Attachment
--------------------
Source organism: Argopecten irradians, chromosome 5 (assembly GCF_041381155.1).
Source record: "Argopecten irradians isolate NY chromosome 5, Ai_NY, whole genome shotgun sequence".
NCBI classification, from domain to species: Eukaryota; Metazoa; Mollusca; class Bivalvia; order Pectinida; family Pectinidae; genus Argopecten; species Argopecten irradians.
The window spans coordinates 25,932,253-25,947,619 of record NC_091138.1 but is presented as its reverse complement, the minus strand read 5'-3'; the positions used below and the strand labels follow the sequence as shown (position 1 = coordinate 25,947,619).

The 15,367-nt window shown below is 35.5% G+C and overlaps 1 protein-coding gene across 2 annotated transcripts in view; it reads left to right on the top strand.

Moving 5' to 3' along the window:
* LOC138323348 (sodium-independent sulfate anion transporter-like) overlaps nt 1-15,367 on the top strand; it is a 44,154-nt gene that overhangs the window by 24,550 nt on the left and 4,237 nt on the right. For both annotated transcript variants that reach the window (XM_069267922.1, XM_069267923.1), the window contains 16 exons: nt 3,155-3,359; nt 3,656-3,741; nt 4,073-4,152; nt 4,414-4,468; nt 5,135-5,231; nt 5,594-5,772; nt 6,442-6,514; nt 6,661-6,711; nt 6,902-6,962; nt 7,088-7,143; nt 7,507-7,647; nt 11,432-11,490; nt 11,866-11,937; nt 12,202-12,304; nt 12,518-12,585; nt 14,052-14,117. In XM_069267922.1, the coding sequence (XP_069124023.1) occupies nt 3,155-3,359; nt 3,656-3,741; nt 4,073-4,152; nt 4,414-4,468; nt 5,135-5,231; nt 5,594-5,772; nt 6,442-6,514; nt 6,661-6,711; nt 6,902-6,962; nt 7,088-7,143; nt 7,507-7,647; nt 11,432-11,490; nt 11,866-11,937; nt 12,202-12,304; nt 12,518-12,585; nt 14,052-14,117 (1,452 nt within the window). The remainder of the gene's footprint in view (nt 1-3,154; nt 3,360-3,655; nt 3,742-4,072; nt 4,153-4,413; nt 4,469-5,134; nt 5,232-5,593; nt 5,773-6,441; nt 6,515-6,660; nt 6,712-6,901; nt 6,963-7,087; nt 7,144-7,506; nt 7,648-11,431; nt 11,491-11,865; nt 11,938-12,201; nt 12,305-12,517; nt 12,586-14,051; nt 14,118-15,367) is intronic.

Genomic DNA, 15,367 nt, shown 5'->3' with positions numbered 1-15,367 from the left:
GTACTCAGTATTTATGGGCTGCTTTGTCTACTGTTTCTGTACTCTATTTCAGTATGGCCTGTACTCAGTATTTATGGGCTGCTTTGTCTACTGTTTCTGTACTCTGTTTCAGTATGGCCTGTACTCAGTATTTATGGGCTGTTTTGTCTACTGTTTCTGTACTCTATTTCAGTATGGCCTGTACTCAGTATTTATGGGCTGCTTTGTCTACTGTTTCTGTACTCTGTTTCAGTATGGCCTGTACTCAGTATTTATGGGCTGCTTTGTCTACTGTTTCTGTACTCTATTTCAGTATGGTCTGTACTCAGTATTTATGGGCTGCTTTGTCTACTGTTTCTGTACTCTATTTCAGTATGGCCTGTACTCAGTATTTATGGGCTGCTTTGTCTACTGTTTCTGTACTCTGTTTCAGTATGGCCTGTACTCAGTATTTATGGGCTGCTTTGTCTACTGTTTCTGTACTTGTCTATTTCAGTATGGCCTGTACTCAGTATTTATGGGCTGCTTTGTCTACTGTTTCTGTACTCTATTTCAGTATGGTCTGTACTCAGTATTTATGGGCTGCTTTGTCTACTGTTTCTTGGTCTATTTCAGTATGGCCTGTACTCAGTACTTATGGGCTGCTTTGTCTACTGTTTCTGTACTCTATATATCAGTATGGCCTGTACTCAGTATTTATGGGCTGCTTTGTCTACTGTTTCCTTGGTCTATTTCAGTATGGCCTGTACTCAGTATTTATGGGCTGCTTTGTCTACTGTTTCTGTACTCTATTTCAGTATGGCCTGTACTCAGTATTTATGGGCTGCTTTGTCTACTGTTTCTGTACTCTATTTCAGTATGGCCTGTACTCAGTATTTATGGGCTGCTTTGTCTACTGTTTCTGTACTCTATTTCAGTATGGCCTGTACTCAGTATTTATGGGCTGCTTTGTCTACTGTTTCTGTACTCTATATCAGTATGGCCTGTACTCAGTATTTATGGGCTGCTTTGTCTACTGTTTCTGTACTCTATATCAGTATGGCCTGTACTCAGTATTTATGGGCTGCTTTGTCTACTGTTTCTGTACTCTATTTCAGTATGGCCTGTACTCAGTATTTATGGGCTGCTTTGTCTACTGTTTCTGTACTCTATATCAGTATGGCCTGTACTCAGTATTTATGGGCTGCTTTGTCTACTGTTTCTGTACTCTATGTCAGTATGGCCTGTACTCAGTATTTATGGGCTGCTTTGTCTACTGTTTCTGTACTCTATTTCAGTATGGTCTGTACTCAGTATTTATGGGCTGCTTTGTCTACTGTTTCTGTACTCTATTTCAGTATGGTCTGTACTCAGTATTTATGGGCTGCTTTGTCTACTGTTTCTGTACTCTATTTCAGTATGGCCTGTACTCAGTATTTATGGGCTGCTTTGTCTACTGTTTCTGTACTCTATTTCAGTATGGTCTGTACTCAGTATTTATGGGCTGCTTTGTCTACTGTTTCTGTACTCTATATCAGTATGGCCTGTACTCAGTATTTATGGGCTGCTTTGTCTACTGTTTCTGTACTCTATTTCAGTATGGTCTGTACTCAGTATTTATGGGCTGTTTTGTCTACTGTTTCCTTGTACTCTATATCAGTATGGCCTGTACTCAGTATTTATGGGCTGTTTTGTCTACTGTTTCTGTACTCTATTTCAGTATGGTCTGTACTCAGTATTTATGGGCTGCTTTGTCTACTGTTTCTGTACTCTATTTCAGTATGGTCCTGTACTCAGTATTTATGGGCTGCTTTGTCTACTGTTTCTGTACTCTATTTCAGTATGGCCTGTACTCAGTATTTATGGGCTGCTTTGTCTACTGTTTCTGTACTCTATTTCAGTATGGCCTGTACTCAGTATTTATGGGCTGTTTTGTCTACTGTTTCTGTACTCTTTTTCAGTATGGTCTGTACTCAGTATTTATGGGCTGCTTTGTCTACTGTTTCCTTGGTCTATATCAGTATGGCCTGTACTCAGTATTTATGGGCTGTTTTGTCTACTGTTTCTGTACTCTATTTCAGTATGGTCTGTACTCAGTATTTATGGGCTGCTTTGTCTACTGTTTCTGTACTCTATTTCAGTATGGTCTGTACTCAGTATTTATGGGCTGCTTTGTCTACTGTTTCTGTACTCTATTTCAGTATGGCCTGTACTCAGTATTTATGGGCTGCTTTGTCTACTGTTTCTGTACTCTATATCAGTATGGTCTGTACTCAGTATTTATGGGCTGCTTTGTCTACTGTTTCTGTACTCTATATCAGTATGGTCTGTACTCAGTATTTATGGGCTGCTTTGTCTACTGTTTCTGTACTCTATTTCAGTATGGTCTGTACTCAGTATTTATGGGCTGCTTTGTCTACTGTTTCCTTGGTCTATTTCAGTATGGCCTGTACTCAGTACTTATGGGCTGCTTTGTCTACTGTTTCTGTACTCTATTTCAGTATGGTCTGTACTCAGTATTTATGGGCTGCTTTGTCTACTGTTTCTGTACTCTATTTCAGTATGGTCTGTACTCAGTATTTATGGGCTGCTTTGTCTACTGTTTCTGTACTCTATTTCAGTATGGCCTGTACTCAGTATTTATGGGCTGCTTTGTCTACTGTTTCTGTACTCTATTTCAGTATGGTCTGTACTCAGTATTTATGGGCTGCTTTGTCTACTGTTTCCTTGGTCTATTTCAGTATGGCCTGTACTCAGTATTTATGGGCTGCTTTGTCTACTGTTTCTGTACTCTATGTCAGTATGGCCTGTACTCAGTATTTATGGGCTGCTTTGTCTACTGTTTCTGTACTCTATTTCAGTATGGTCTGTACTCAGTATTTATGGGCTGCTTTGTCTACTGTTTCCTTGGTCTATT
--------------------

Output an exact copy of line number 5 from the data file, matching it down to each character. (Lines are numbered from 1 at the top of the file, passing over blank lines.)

The 15,367-nt window shown below is 35.5% G+C and overlaps 1 protein-coding gene across 2 annotated transcripts in view; it reads left to right on the top strand.